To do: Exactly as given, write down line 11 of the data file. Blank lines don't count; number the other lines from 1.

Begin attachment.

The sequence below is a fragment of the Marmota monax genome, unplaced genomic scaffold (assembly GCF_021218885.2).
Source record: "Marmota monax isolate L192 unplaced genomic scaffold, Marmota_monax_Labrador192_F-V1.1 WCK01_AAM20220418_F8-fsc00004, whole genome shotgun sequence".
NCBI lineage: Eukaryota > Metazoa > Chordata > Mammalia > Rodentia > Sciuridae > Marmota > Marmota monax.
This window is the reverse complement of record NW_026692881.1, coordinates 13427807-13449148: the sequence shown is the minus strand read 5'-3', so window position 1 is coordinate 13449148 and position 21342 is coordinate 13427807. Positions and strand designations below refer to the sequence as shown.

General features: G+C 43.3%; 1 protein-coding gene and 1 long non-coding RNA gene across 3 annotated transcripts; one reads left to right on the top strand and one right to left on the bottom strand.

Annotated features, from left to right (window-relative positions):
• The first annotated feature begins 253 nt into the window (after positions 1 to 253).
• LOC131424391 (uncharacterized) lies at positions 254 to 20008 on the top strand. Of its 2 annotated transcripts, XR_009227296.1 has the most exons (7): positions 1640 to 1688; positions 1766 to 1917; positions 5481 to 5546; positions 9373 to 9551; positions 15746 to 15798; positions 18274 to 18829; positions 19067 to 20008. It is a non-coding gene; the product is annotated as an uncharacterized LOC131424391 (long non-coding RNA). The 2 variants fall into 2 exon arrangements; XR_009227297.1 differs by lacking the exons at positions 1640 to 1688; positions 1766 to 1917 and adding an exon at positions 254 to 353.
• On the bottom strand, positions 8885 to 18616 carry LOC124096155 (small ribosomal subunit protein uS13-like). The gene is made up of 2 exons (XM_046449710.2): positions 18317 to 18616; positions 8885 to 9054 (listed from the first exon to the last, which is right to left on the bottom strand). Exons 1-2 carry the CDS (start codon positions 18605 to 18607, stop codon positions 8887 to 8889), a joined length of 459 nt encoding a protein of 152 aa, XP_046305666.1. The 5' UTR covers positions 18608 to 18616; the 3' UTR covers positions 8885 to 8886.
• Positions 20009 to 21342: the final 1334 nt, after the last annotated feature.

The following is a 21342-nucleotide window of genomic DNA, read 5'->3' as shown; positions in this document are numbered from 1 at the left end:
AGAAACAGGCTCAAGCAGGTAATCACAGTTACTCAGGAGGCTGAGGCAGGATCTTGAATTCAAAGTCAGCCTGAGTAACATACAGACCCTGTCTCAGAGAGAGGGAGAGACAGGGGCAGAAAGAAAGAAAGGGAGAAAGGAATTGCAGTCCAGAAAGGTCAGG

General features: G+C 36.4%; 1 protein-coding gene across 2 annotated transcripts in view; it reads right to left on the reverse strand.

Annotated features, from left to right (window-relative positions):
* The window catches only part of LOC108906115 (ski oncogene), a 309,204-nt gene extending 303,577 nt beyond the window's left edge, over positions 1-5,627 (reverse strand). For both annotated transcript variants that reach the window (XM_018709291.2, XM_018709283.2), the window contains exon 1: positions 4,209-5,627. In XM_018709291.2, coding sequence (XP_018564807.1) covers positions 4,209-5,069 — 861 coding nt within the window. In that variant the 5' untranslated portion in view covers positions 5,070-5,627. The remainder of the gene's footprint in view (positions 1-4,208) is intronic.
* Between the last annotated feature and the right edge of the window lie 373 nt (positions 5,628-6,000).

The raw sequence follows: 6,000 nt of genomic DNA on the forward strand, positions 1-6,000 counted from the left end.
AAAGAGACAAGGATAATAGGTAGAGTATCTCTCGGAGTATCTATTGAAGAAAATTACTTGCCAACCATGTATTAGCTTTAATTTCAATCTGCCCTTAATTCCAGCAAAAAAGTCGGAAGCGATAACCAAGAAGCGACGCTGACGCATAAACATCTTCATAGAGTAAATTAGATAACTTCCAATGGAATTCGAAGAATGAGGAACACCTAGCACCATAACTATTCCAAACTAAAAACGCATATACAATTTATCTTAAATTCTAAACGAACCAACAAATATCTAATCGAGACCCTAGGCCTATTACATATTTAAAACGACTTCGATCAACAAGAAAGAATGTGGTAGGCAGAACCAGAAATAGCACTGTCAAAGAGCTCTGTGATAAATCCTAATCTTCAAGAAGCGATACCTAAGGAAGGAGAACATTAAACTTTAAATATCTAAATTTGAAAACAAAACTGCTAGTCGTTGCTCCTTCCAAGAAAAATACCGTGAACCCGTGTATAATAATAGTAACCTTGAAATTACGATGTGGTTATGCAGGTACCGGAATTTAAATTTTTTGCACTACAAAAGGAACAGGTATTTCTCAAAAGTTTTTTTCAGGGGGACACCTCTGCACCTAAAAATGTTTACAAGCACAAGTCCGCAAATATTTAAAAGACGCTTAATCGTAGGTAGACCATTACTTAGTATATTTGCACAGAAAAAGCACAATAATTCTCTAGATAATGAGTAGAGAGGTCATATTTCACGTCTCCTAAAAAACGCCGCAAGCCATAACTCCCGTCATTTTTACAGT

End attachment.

The following is a 21342-nucleotide window of genomic DNA, read 5'->3' as shown; positions in this document are numbered from 1 at the left end: